Although Peyton Reed might not be the most stylistically daring director in Marvel’s current rotation, the Ant-Man films have largely built a reputation for relying on solid and endearing character dynamics, which makes it so baffling that almost none of that is in here. It’s understandable why Scott’s security crew doesn’t show up (yes, including Michael Peña’s fan-favorite Luis), but the movie’s strange decision to separate the Lang and Pym families results in Evangeline Lilly’s titular Wasp taking a bewildering and awkward backseat. Michael Douglas is having a great time (as he is wont to do in these movies), and Michelle Pfeiffer gets a bit more nuance to chew on, but it’s obvious the movie has little interest in their small scraps of rote character drama.
The majority of the film’s runtime is dedicated to the relationship between Scott and Cassie, who’s frustrated at her father for not using his powers to meaningfully help people more. There’s an earnest attempt at emotional catharsis in their plot, and Newton and Rudd are both fine actors in their own right, but the movie spends no time building up their chemistry. After getting two films with young Abby Ryder Fortson in the role, Endgame’s five-year time skip briefly introduced us to Emma Fuhrmann’s aged-up Cassie before recasting her for this very movie. As far as character introductions go, Quantumania only needed to pull off a few of them, and Cassie’s suffers the most because she’s not given any depth beyond existing as a headstrong teenage placeholder for a future Young Avengers role.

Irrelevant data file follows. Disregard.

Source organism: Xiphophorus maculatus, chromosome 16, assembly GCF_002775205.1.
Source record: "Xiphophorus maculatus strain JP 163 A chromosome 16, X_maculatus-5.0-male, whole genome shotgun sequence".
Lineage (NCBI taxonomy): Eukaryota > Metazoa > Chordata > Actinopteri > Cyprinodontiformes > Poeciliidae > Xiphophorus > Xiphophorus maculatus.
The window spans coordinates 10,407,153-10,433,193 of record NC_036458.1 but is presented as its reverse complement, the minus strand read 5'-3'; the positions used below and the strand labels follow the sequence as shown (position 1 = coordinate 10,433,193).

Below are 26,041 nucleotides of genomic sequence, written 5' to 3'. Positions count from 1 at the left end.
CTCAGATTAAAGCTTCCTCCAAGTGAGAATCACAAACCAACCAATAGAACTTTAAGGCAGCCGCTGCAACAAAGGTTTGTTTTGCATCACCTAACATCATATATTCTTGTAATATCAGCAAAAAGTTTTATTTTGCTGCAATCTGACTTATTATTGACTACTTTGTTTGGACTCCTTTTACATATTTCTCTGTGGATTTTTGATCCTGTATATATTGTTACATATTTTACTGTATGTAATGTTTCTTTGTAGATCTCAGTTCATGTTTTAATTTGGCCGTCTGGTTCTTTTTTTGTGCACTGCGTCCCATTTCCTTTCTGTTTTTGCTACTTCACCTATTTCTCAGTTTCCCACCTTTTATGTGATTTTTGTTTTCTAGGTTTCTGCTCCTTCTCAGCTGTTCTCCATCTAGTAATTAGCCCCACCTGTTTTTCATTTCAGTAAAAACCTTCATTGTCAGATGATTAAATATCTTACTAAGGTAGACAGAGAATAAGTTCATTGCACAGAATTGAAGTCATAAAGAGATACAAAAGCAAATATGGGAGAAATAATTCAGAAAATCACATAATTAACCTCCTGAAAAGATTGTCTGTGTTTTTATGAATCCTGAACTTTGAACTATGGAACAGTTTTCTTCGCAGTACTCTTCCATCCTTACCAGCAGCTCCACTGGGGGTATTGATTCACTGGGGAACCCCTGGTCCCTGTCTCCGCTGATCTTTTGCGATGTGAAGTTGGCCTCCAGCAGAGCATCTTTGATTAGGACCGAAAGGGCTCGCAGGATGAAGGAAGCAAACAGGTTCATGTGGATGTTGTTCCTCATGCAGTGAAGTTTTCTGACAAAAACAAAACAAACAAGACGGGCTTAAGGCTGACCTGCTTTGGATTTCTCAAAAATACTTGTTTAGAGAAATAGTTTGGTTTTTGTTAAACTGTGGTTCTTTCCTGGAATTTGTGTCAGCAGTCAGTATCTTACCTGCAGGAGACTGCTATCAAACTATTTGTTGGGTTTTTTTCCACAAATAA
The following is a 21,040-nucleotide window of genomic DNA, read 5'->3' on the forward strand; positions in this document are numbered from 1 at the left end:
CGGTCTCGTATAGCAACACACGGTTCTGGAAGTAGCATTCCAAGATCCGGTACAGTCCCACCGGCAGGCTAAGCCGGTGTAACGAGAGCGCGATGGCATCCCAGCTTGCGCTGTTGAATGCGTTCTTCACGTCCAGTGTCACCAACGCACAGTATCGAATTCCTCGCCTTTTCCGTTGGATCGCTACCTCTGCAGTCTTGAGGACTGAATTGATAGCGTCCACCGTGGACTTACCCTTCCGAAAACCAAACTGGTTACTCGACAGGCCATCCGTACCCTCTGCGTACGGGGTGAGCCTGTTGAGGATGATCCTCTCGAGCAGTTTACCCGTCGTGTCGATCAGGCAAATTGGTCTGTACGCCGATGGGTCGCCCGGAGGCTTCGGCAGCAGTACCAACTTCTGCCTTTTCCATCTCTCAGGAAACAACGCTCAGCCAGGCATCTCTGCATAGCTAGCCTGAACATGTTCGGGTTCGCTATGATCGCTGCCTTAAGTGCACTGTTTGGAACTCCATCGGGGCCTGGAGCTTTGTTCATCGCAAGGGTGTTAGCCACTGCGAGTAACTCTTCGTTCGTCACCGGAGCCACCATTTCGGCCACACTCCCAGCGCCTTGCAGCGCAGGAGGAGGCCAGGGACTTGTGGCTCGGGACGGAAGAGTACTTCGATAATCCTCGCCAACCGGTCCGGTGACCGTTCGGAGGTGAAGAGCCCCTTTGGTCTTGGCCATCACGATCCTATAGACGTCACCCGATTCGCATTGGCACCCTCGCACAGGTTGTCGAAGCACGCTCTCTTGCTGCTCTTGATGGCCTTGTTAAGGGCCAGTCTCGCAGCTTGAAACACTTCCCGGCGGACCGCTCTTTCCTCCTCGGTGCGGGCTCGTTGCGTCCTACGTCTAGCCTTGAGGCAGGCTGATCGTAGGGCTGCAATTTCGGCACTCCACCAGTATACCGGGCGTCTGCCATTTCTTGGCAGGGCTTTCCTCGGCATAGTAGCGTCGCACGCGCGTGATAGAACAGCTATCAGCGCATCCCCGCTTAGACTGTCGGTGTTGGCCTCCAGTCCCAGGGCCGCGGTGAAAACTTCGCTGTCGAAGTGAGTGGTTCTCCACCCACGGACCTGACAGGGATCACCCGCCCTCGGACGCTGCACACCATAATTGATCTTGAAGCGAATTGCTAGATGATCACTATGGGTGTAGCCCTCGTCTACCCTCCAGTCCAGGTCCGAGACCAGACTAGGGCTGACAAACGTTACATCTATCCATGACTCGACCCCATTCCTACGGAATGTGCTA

It’s probably a good thing that the other character they needed to pull off, Kang the Conqueror, is played with exceptional gravitas by Jonathan Majors. The more serious of the film’s two villains (to say nothing at all of Corey Stoll’s embarrassing portrayal of M.O.D.O.K. would be a blessing), Majors' performance here lays the groundwork for the villain’s iron grip over the course of the next phase, and he’s certainly exciting in his menace. He might not have Killmonger’s nuance or Thanos’ physicality, but he comes to life with an operatic screen presence that is a welcome breath of fresh air in a franchise still struggling with boring villains.
Kang’s subjugation of the inhabitants of the Quantum Realm makes up the film’s main conflict, but the film does embarrassingly little to articulate their oppression. The “Quantum People” are a vague collection of bad space opera cliches, NPCs who spout generic dialogue about “revolution” in-between painfully unfunny quips designed to strip the film of any dramatic tension whatsoever. The film’s third-act battle is so utterly weightless that its inevitable resolution from a comically unearned deus-ex-machina feels par for the course set by the last two hours.
Back in 2014, the MCU still had something to prove – to get where we are now, they built an empire on larger-than-life characters that had to feel corporeal. Nearly a decade later, Ant-Man and the Wasp: Quantumania feels like a sharp reversal of that authenticity. Nothing feels quite real and the stakes never feel like they matter, because ultimately the only thing that does is laying the groundwork for what’s to come. Only the future knows if rumors about the MCU’s new focus on quality over quantity are true, but if not, it might be time to exile these movies to a dimension beyond time and space. -Chrishaun Baker